News (World)

Rollback: Conservative Catholic bishops distance themselves from gay overture

Pope Francis attends a morning session of a two-week synod on family issues at the Vatican, Monday, Oct. 13, 2014.
Pope Francis attends a morning session of a two-week synod on family issues at the Vatican, Monday, Oct. 13, 2014. Gregorio Borgia, AP

Monsignor Bruno Forte, appointed by the pope as the synod’s special secretary, wrote the section on gays. Forte is an Italian theologian whose writings have pushed the envelope on keeping true to church doctrine while showing mercy to people in “irregular” unions.

The Vatican on Tuesday acknowledged the sharp divisions over the report, hinting at the ideological battle underway over the soul of the final document.

A Vatican summary of the closed-door debate that followed the report’s release said bishops had “appreciated” the report but that some had recommended a host of amendments to balance out the final version.

These bishops suggested that the final report highlight faithful, Catholic families to avoid “a near-exclusive focus on imperfect family situations,” the Vatican summary of the debate said.

On gays, they said “prudence” was required “so that the impression of a positive evaluation of such a tendency on the part of the church is not created. The same care was advised with regard to cohabitation.”

The bishops noted that the word “sin” barely appeared in the document at all and that the final document must better explain the “law of gradualness” – a theological concept that encourages the faithful to take one step at a time in the search for holiness.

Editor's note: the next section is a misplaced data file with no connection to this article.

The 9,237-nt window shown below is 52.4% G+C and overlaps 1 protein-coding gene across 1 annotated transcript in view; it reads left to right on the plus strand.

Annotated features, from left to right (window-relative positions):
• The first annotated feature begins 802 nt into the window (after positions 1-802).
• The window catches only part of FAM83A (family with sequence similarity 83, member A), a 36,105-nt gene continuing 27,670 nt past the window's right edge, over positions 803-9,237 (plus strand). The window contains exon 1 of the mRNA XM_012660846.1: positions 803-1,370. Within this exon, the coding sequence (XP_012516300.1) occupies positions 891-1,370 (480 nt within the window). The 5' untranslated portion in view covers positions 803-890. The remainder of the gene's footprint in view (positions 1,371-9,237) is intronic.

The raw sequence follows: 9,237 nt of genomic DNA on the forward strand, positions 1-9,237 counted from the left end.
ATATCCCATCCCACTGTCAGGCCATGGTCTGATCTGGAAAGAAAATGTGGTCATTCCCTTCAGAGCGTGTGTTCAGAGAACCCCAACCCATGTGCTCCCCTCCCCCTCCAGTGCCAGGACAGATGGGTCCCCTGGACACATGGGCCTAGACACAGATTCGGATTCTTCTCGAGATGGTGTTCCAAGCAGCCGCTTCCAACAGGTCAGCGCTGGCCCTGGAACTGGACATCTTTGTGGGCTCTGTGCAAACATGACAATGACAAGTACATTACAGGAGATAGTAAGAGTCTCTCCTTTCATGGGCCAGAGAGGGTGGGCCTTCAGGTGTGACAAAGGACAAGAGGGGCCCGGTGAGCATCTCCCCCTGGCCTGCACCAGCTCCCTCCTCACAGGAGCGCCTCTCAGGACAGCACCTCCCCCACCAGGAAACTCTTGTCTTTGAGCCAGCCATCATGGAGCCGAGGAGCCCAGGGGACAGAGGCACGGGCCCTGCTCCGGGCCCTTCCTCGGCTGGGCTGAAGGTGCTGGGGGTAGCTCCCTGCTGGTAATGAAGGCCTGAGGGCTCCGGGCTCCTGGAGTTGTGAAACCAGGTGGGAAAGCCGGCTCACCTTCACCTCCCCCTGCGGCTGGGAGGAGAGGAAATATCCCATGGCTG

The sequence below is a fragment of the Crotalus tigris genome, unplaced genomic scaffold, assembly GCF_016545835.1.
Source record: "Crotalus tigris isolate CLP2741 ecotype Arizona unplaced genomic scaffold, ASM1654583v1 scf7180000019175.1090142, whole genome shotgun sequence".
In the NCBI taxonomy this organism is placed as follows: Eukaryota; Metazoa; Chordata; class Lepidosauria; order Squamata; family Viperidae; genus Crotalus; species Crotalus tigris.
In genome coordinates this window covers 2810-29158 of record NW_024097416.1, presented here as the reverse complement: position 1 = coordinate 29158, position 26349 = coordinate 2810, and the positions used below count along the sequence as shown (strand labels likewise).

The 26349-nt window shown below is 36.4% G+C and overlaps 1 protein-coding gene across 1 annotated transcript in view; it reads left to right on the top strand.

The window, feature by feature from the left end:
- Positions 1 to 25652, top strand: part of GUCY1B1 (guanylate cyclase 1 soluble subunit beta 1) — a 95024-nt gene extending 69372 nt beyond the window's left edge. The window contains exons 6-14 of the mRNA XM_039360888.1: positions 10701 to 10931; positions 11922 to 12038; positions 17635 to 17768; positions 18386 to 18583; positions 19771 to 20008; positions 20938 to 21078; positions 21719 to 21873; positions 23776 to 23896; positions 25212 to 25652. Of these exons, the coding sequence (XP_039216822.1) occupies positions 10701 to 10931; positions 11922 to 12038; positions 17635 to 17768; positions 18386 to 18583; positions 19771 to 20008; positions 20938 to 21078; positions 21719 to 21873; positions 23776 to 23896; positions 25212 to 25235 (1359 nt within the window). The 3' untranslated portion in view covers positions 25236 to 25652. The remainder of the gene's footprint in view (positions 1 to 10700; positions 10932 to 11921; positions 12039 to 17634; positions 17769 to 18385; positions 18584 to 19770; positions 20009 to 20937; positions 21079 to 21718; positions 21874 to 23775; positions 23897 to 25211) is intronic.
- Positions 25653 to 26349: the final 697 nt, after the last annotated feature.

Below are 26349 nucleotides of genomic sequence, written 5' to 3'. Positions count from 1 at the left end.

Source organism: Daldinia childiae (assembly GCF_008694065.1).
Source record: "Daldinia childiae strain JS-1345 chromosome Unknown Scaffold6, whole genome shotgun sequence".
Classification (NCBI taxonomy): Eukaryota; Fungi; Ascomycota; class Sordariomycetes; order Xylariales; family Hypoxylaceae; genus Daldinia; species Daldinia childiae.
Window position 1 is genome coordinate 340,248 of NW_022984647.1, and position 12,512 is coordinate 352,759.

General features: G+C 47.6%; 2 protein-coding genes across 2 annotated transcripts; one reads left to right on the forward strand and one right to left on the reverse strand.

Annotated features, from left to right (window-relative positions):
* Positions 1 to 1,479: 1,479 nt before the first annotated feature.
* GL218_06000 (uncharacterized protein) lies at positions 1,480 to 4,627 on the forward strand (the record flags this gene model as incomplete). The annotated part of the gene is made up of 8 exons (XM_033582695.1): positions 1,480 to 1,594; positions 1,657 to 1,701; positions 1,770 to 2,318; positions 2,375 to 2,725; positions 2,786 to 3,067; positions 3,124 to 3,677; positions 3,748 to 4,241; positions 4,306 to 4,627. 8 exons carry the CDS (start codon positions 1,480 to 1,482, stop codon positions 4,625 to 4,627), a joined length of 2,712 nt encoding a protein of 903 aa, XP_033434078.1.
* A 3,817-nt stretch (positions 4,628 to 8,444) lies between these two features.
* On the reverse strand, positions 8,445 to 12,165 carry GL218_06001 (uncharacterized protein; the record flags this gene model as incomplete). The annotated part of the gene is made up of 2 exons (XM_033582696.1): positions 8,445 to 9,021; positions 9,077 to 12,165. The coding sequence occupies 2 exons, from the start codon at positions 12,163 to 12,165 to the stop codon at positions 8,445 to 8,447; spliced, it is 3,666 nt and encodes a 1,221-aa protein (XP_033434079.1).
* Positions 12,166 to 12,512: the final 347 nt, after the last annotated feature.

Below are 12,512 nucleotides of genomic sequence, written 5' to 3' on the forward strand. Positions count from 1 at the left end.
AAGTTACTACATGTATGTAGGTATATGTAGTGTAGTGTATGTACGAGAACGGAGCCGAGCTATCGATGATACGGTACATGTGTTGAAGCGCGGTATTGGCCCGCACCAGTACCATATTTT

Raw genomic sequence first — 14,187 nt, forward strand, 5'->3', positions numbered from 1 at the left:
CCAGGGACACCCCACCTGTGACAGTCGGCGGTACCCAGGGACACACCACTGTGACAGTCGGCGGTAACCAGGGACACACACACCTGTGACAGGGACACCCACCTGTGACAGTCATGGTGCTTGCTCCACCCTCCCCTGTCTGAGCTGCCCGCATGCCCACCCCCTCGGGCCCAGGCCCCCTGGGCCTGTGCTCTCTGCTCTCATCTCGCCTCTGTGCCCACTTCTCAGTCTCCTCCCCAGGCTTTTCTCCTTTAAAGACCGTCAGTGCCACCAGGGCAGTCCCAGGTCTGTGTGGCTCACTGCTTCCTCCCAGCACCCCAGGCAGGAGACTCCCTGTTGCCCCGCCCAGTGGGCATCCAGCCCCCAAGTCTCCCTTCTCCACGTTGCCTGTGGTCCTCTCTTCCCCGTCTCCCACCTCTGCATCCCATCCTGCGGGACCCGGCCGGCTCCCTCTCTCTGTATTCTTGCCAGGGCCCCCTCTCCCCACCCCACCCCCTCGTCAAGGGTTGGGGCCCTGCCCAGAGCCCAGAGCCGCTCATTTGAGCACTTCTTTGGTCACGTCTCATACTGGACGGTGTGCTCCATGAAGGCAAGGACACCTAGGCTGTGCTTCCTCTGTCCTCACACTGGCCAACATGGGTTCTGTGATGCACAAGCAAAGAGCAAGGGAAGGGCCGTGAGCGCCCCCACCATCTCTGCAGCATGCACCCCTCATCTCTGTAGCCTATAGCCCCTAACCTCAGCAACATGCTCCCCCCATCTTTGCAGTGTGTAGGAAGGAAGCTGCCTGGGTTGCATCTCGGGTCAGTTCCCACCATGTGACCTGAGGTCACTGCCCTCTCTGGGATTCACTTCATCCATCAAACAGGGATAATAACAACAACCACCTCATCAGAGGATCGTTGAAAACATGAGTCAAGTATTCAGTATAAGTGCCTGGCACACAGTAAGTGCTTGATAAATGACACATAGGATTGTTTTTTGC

Bishops are concerned that an emphasis on graduality can lead to confusion about whether Catholics really must follow church law to the letter on hot-button issues like contraception.

Finally, the Vatican’s summary noted that some bishops firmly believe there is no room for change on the divisive issue of whether Catholics who divorce and remarry without getting an annulment can receive Communion.

Church teaching holds that without an annulment, these Catholics are living in sin and thus are ineligible to receive the sacraments.

Pope Francis has called for a more merciful approach and some favor a case-by-case approach, in which the couple undertakes a path of penance and could ultimately receive the sacraments. But conservatives have insisted there is no getting around Jesus’ words that marriage is indissoluble.

In the summary released Tuesday, the Vatican reported that “it was said that it is difficult to accept exceptions unless in reality they become a common rule.”

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